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Earth Day 2020: Using artificial intelligence to save coral reefs

AI is used to count and classify marine life and the data is sent to a surface dashboard to track analytics and trends in real time without human interference

AI is used to count and classify marine life and the data is sent to a surface dashboard to track analytics and trends in real time without human interference
AI is used to count and classify marine life and the data is sent to a surface dashboard to track analytics and trends in real time without human interference (Intel)

To mark Earth Day 2020, Accenture, Intel and the Sulubaaï Environmental Foundation have announced Project: CORaiL. Project: CORaiL is an artificial intelligence (AI)-powered solution to monitor, characterise and analyse coral reef resilience. Project: CORaiL was deployed in May 2019 to the reef surrounding the Pangatalan Island in the Philippines and has collected about 40,000 images, which have been used by researchers to gauge reef health in real time.

Coral reefs are one of the world's most diverse ecosystems, with more than 800 species of corals providing habitat and shelter for approximately 25% of global marine life. Coral reefs are also extremely beneficial to humans as they protect coastlines from tropical storms, provide food and income for almost one billion people, and generate $9.6 billion in tourism and recreation each year.

(Intel)

But according to the United Nations Environment Programme, coral reefs are endangered and rapidly degrading due to overfishing, bottom trawling, warming temperatures and unsustainable coastal development.

The abundance and diversity of fish serve as an important indicator of overall reef health. Traditional coral reef monitoring efforts involve human divers either directly collecting data underwater or manually capturing video footage and photos of the reef to be analysed later.

Those methods are widely trusted and employed, but they come with disadvantages. For example, divers can interfere with wildlife behaviour and unintentionally affect survey results, and time underwater is limited as divers can often only take photos and video for around 30 minutes at a stretch.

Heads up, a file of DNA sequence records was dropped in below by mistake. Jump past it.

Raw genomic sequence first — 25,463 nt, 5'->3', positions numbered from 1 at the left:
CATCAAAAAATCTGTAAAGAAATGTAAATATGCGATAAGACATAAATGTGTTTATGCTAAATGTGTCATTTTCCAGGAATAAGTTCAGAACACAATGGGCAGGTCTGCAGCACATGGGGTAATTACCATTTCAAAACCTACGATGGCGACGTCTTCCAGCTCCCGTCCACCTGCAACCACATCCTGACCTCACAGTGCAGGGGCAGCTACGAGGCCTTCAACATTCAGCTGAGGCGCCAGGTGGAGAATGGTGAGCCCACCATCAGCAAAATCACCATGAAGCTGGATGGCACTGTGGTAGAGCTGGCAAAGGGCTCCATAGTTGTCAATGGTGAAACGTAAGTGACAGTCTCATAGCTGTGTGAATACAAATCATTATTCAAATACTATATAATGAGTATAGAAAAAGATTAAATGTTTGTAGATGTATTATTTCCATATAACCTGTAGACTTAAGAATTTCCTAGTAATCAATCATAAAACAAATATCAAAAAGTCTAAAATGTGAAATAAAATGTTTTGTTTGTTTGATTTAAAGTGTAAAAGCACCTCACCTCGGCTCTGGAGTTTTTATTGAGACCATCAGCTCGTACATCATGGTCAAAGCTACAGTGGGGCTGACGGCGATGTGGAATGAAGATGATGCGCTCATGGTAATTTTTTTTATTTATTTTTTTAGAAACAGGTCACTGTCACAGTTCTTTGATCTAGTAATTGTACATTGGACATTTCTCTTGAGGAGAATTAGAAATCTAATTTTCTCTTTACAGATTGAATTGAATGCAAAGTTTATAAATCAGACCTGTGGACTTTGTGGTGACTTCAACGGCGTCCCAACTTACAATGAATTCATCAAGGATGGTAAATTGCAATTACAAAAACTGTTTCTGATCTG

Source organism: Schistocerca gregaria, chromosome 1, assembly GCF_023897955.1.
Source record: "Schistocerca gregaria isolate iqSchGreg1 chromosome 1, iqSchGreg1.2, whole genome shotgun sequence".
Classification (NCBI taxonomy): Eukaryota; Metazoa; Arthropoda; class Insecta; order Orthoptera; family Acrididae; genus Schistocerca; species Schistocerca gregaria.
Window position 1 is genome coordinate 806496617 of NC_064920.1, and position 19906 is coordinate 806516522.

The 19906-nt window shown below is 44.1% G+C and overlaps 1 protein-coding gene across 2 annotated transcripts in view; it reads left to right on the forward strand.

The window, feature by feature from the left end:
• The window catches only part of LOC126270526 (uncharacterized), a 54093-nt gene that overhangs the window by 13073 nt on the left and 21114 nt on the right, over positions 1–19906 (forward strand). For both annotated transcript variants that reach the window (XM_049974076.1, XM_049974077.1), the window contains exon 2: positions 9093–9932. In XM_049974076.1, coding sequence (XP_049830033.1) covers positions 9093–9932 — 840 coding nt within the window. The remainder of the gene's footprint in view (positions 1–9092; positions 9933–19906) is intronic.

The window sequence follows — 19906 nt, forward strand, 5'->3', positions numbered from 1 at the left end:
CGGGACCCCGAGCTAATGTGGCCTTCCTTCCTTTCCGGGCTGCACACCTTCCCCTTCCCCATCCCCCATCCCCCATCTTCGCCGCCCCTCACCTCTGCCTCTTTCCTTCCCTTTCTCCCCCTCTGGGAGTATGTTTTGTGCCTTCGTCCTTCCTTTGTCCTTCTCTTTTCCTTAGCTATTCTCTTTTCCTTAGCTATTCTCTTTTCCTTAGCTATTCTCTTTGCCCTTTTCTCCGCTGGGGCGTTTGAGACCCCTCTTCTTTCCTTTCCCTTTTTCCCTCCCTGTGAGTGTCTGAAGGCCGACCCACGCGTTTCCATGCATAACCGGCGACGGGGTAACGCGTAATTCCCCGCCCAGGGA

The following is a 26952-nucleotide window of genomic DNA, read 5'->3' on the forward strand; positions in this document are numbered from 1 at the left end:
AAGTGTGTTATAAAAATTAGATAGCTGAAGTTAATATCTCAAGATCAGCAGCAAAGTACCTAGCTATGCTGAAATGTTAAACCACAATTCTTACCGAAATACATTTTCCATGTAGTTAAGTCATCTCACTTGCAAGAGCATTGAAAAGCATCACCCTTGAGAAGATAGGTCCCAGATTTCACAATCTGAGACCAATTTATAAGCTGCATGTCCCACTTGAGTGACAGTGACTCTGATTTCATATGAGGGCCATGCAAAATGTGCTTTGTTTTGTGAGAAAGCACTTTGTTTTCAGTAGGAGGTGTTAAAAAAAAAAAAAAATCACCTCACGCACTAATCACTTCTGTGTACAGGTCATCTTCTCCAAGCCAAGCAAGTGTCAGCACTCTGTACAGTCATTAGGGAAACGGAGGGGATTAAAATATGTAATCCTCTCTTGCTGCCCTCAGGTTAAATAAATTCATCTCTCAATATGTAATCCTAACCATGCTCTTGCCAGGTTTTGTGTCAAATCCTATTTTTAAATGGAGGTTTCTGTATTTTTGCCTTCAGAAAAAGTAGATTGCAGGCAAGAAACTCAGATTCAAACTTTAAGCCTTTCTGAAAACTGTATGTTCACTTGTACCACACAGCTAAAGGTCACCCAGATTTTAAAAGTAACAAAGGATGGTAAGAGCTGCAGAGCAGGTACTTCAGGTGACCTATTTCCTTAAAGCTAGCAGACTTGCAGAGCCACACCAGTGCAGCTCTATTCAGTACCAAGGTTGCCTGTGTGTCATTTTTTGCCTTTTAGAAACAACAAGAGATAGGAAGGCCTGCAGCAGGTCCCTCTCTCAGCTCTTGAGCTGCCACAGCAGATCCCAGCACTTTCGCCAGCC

Engineers from Accenture, Sulubaaï and Intel have combined their expertise for Project: CORaiL with the goal of helping researchers restore and supplement the existing degraded reef in the Philippines. they have built a Sulu-Reef Prosthesis, a concrete underwater platform designed by Sulubaaï to provide strong support for unstable coral fragments.

The Sulu-Reef Prosthesis incorporates fragments of living coral within it that will grow and expand, providing a hybrid habitat for fish and marine life. Then, they have placed intelligent underwater video cameras, equipped with Accenture's Applied Intelligence Video Analytics Services Platform (VASP) to detect and photograph fish as they pass.

(Intel)

VASP uses AI to count and classify marine life without human interference and the data is sent to a surface dashboard. This dashboard provides analytics and trends to researchers in real time, enabling them to make data-driven decisions to protect the coral reef.

"The value of your data depends on how quickly you can glean insights to make decisions from it," said Athina Kanioura, Accenture's chief analytics officer and Accenture Applied Intelligence lead.

"With the ability to do real-time analysis on streaming video, VASP enables us to tap into a rich data source — in effect doing 'hands on' monitoring without disrupting the underwater environment," Kanioura added.

Accenture's VASP solution is powered by Intel Xeon processors, Intel FPGA Programmable Acceleration Cards, Intel Movidius VPU and the Intel Distribution of OpenVINO toolkit.

Engineers are currently working on the next-generation Project: CORaiL prototype, which will include an optimized convolutional neural network and a backup power supply. They are also considering the addition of infrared cameras to the system, which enable nighttime video capture to create a complete picture of the coral ecosystem.

Additional uses of a set-up like this could include studying the migration rate of tropical fish to colder waters and monitoring intrusion in protected or restricted underwater areas.

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